Patten calls for dialogue in divided Hong Kong

Hong Kong's former British colonial governor Chris Patten speaks at the Foreign Correspondents' Club in Hong Kong on September 19, 2017. -AFP

HONG KONG: Former Hong Kong governor Chris Patten said Tuesday the move by the city government to seek a retrial of young democracy activists which eventually saw them jailed was a “political decision”, as he called for dialogue to heal entrenched divisions.

Patten was the last governor of Hong Kong before it was handed back to China in 1997 and has repeatedly spoken out about the importance of protecting its democratic freedoms.

Since the handover, Hong Kong has been ruled under a semi-autonomous “one country, two systems” deal which allows rights unseen on the mainland, but Beijing is increasingly tightening its grip.

Prominent democracy activist Joshua Wong and two fellow campaigners were jailed last month for their role in a protest that sparked massive Umbrella Movement rallies in 2014 calling for political reforms.

They had previously served community service for the same charges, but the government successfully sought to overturn the non-custodial sentences.

“I don’t seek to question the judges, the courts, the system, except where political decisions are made,” Patten told reporters at Hong Kong’s Foreign Correspondents’ Club.

“I think in the case of Joshua Wong and his colleagues it was a political decision by the secretary of justice to appeal sentences of a lower court,” he said.

He recalled how the justice secretary, Rimsky Yuen, had recently given a lecture at Oxford University, where Patten is chancellor, and had described Hong Kong as “Asia’s international hub for the rule of law”.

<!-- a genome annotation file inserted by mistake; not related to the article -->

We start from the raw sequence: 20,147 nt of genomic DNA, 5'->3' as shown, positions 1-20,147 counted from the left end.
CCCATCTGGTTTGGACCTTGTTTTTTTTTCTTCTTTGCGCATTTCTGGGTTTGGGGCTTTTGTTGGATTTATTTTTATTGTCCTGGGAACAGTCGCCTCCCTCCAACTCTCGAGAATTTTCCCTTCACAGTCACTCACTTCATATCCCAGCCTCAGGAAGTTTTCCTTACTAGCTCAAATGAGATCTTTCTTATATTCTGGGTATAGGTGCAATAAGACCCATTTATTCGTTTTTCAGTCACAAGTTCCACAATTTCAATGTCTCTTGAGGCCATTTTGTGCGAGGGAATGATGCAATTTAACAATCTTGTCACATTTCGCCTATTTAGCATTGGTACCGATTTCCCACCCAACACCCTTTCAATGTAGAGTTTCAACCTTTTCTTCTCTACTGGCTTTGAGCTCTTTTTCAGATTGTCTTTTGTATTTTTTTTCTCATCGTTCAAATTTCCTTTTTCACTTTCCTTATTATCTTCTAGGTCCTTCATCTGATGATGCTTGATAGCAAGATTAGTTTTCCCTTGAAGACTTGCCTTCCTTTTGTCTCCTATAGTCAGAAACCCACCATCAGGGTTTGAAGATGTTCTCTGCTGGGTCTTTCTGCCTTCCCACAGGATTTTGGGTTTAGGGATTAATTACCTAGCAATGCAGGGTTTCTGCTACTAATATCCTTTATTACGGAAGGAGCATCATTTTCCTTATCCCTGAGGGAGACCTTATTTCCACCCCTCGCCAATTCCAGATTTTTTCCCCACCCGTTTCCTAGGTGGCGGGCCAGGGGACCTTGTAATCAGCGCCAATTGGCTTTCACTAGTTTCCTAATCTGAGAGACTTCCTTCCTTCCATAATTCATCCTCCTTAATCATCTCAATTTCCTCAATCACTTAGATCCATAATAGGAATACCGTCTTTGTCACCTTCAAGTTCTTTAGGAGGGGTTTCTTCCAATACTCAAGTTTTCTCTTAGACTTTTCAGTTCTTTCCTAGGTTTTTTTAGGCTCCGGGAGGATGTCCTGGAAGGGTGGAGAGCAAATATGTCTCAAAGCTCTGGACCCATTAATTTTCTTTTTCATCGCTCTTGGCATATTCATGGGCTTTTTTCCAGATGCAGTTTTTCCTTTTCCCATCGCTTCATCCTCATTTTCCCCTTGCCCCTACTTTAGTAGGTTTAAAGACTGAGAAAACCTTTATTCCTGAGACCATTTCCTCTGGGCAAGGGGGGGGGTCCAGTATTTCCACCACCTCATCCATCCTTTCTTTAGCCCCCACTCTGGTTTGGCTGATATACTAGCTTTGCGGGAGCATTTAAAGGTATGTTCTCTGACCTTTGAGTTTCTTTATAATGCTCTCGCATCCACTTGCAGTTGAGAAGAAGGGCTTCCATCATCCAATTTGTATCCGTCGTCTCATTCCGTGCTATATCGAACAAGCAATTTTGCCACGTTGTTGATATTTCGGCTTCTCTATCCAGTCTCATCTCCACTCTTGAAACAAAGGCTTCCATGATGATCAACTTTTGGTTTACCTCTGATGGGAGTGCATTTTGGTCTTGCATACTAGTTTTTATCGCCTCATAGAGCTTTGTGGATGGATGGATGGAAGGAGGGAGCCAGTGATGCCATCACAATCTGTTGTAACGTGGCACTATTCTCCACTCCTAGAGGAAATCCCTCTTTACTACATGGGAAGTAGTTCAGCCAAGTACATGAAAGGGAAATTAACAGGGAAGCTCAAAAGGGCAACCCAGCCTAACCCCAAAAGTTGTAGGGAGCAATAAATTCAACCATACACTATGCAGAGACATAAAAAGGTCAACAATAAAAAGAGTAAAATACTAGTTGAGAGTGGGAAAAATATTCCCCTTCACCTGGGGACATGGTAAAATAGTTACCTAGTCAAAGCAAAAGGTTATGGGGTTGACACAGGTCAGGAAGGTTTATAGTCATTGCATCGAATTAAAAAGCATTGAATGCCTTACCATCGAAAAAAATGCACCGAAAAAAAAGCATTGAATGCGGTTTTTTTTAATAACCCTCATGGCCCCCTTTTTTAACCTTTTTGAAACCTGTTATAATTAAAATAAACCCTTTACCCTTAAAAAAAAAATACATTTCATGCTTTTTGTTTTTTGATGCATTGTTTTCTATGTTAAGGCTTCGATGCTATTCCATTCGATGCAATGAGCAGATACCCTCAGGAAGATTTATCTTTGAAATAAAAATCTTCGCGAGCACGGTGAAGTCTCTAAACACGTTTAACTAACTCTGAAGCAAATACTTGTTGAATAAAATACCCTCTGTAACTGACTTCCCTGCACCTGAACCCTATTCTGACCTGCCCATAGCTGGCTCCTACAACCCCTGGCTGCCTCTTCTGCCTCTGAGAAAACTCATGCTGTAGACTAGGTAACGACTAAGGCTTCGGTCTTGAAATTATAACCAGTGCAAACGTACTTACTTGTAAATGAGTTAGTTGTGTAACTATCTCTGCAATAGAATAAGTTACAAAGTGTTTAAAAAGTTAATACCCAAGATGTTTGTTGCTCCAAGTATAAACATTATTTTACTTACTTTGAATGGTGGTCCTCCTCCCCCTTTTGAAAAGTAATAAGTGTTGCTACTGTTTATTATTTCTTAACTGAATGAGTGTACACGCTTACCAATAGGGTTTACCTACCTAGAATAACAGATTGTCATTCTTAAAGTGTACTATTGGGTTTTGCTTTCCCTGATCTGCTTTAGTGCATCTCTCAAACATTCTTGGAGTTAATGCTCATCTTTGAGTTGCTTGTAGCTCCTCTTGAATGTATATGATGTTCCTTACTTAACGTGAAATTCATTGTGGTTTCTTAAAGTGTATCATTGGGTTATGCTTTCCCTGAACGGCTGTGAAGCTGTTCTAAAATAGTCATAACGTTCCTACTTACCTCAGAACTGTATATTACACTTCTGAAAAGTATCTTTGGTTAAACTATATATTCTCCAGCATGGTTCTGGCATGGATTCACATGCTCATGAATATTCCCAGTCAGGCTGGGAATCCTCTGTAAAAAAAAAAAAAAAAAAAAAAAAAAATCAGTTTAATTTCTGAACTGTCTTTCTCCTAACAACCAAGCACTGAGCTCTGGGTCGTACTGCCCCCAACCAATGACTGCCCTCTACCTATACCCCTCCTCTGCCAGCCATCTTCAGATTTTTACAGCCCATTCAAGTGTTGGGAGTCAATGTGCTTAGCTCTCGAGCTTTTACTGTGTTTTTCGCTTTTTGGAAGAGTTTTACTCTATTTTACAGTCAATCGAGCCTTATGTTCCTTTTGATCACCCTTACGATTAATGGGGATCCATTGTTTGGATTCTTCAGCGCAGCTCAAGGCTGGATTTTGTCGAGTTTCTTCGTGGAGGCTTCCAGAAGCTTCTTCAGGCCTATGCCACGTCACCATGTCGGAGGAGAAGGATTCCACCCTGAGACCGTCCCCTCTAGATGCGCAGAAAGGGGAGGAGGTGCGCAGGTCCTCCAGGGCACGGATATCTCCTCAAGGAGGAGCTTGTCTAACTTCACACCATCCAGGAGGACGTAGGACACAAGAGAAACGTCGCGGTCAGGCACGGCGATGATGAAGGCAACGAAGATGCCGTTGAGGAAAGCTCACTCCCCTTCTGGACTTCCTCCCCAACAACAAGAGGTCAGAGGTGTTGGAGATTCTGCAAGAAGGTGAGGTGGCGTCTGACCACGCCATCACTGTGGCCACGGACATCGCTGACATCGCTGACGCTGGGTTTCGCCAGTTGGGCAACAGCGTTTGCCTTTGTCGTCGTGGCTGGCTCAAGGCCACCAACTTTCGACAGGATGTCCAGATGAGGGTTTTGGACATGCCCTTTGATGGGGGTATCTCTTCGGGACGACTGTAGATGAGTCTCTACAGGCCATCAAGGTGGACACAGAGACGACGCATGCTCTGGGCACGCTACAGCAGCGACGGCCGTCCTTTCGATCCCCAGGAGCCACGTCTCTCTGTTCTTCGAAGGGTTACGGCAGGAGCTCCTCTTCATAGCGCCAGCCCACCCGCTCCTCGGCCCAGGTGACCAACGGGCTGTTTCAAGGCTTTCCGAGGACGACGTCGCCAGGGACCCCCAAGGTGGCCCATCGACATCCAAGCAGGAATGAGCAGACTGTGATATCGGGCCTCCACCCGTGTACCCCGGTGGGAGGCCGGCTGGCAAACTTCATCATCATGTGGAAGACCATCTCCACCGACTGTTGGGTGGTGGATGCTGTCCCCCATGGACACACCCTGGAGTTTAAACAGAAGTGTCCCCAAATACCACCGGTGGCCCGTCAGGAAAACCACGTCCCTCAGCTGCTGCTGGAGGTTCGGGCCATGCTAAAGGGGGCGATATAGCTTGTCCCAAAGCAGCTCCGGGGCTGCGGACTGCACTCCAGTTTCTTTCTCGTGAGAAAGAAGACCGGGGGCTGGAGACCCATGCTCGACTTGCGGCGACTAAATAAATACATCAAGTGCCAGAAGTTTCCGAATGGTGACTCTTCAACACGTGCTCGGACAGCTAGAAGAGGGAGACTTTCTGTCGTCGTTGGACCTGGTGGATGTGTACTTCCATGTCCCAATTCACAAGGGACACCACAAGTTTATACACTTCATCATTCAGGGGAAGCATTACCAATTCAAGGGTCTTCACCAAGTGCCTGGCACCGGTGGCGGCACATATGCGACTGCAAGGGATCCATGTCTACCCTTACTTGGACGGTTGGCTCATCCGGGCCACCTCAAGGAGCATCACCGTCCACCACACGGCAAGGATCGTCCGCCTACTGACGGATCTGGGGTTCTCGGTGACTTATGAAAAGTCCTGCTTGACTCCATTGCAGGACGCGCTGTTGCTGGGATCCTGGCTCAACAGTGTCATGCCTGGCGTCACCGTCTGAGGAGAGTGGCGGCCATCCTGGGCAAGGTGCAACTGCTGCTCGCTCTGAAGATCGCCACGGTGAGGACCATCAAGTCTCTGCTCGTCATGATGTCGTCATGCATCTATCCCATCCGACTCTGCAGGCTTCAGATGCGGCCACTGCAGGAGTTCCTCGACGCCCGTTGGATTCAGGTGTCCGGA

“I strongly endorse that proposition, but I’m not sure that what’s happened is the best example to give of how that’s going to work,” he said.

While Patten has said he does not agree with young campaigners’ calls for independence for Hong Kong, which have infuriated Beijing, he said they should be given the opportunity to discuss their views with authorities.

It comes as university heads have said they will not tolerate posters and banners advocating independence on campuses which have appeared since the start of term.

Student unions have criticised them for curtailing their freedom of speech.

As the row escalates, city leader Carrie Lam said Tuesday there was “no room for any discussion on the independence of Hong Kong”.

Patten questioned how many government officials had ever discussed the issue with the students, having been to Hong Kong University on his last visit to explain why he felt the campaign for independence was misguided.

“I hope there’ll be a dialogue,” he said.

“You can’t simply expect people to accept your values or standards or political judgements without talking to them about it,” he said.

“You can’t trample ideas into the dust.”

He also advised students to be “restrained” in putting their arguments and to ask the government to come and talk to them.

Patten’s speech came just ahead of a court hearing for nine pro-democracy activists, including three veteran Umbrella Movement campaigners.

That hearing Tuesday afternoon was adjourned until January. -AFP

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